What the Nuclear Boosters Don't Tell You

 

On its surface, Grants doesn’t look like the Gateway to the Nuclear West. Its shuttered buildings, dilapidated store fronts, and overgrown vacant lots are what’s left of the promised prosperity from the last uranium boomTo really understand Grants’ and the region’s past and potential future, you’ve got to go below the surface

From the 1950’s until the mid-80’s Grants was the epicenter of the uranium mining industry in America.  The uranium that was used in the atomic bomb that was dropped on Nagasaki came from here.  Later, the Grants area also gave us the uranium that ushered in the era of “too cheap to meter” nuclear power.  This is a town that was built on the 1950’s utopian dream of a George Jetson-like personal hovercraft powered by atomic reactors and endless nearly-free nuclear generated electricity that would turn the high desert into a Garden of Eden.  But when the uranium market tanked in the mid-1980’s the fickle uranium mining companies packed up and left, leaving the local population jobless, broke and sitting on hundreds of piles of radioactive and toxic waste.

Uranium mining is rarely talked about in the media, yet it is indispensible to the nuclear fuel chain.

Gallons of ink have been spilled on the dangers of nuclear power plants and problems of storing highly poisonous nuclear waste.  But the toxic legacy (and equally toxic future) of uranium mining gets little press.  And that’s a shame, because it all begins with uranium ore. 

Uranium is the lifeblood of the nuclear industry.  It’s the fuel for nuclear power plants and the raw material for atomic weapons, and New Mexico is the unfortunate host to one of the largest uranium deposits in the world.  The Grants Mineral Belt stretches from just west of Albuquerque to the state line with Arizona.  The uranium mining industry estimates there are 300 million pounds of recoverable uranium in the area.   For industry, this means significant profits so long as governmental energy policy continues to subsidize nuclear power (without government largesse, the entire nuclear industry would collapse)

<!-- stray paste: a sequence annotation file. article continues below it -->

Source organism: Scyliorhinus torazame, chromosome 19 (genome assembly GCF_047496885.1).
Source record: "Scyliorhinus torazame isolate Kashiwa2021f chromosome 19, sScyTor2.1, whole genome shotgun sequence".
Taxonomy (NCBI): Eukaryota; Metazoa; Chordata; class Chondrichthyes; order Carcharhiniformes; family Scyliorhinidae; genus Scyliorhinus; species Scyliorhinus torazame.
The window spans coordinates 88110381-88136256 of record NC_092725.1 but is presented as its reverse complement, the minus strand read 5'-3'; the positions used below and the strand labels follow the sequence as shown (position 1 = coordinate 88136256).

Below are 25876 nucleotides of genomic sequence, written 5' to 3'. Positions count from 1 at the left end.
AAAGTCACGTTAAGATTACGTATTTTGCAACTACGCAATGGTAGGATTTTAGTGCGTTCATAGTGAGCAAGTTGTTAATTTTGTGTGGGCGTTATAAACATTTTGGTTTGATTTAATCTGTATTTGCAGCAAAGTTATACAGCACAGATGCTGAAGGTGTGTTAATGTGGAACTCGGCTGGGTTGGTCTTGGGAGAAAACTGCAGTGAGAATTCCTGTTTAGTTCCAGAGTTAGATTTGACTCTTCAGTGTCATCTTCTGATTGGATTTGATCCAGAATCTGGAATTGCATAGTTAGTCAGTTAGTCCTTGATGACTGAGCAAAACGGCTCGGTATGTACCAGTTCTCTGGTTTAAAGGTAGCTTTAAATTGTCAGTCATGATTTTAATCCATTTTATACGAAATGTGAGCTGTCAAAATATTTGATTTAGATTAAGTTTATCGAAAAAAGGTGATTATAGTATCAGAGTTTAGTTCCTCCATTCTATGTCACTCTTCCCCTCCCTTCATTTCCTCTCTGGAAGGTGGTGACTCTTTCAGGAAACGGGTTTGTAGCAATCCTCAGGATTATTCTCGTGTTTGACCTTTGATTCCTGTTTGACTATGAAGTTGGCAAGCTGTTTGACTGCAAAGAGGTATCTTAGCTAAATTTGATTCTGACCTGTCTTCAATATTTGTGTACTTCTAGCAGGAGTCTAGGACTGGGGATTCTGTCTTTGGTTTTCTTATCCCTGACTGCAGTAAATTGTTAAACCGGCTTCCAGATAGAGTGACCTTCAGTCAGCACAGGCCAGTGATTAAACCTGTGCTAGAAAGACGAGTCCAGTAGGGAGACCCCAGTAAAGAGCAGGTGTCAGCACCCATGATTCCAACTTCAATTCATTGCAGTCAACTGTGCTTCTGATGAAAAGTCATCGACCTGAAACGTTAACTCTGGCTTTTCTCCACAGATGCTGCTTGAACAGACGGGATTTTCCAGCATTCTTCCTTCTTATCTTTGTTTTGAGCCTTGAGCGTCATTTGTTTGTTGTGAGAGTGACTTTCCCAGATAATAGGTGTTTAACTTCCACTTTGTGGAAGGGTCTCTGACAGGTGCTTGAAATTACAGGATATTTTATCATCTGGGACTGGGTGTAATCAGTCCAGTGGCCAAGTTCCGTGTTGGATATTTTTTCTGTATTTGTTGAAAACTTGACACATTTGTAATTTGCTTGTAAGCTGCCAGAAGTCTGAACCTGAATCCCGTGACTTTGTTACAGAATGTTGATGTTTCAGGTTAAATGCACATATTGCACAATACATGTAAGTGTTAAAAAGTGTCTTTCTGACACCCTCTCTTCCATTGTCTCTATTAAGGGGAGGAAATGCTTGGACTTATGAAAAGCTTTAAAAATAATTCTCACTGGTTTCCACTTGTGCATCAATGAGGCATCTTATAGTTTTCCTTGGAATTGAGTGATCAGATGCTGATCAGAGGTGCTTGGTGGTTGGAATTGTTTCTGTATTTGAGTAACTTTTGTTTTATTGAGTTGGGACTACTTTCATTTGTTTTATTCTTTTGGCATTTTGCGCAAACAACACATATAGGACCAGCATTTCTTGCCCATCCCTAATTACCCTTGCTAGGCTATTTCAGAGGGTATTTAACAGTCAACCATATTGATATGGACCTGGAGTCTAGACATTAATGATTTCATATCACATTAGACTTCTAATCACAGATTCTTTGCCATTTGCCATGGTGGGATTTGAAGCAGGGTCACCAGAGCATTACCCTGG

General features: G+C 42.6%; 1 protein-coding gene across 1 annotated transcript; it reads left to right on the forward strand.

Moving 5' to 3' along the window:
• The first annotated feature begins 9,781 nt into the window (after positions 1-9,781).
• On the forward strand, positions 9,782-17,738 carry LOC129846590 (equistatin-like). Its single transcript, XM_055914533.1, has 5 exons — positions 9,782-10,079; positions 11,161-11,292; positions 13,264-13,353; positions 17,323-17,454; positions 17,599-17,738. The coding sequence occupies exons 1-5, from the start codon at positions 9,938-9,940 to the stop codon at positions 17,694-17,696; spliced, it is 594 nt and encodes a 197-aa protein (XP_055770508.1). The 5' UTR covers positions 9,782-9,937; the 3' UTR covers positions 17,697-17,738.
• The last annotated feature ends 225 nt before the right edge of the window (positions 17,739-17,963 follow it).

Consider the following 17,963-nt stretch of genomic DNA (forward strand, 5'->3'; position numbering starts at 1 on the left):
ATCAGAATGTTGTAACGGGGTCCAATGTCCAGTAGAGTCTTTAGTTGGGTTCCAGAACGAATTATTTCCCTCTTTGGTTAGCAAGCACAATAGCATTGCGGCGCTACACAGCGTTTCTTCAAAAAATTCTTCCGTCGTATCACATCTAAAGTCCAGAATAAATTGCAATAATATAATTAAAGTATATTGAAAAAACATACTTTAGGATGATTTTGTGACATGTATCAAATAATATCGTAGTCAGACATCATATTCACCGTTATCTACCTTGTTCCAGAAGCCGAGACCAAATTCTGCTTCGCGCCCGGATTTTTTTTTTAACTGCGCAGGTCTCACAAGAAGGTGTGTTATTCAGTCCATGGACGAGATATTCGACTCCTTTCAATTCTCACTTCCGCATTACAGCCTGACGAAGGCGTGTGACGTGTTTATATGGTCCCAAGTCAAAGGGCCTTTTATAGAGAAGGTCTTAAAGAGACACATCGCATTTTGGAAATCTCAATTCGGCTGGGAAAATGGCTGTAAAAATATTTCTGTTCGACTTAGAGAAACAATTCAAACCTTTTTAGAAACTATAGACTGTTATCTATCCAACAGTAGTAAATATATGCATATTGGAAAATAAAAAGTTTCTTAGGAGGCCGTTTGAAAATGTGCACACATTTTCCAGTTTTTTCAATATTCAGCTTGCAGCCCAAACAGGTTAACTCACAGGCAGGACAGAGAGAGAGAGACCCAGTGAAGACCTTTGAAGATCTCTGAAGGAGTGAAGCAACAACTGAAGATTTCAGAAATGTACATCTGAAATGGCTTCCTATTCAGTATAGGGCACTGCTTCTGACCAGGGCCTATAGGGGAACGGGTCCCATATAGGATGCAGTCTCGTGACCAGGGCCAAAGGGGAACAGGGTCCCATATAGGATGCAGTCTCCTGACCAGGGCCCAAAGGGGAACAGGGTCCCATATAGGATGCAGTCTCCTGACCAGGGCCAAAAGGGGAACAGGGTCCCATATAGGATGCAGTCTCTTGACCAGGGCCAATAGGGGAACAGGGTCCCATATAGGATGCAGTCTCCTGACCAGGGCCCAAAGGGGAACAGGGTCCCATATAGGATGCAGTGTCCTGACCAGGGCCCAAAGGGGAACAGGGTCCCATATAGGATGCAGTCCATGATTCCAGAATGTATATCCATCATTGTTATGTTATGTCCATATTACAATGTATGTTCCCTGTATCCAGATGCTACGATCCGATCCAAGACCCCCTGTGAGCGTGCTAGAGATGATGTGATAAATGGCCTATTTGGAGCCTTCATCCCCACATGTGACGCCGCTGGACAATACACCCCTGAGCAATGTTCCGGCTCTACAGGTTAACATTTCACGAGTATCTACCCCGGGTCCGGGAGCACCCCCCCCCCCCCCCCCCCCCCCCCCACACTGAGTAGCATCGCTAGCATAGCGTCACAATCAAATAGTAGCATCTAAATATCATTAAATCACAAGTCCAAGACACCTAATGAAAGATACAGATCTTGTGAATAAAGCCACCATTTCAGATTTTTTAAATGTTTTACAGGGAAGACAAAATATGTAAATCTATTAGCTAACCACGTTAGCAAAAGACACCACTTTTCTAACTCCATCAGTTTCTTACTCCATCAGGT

On the other hand, if history is any teacher – and it should be – the presumed impending "nuclear renaissance" and "uranium boom" means hard times for communities that will host it.  Sure, the industry might bring some short term tax revenue and jobs, but the costs to that community will be substantialAfter the ore is removed, processed and sold, the profit motive disappears and companies (and complicit government agencies) shortchange clean up to save money on what is a liability on the corporate balance sheet.  Conventional deep shaft and open pit mines will result in huge amounts of waste rock with residual radioactive materials and their decay products which are unlikely to be remediated or cleaned up to any acceptable standard.  It will also result in milling operations that will leave behind massive tailings piles that will continue to contaminate soil, air and groundwater for generations.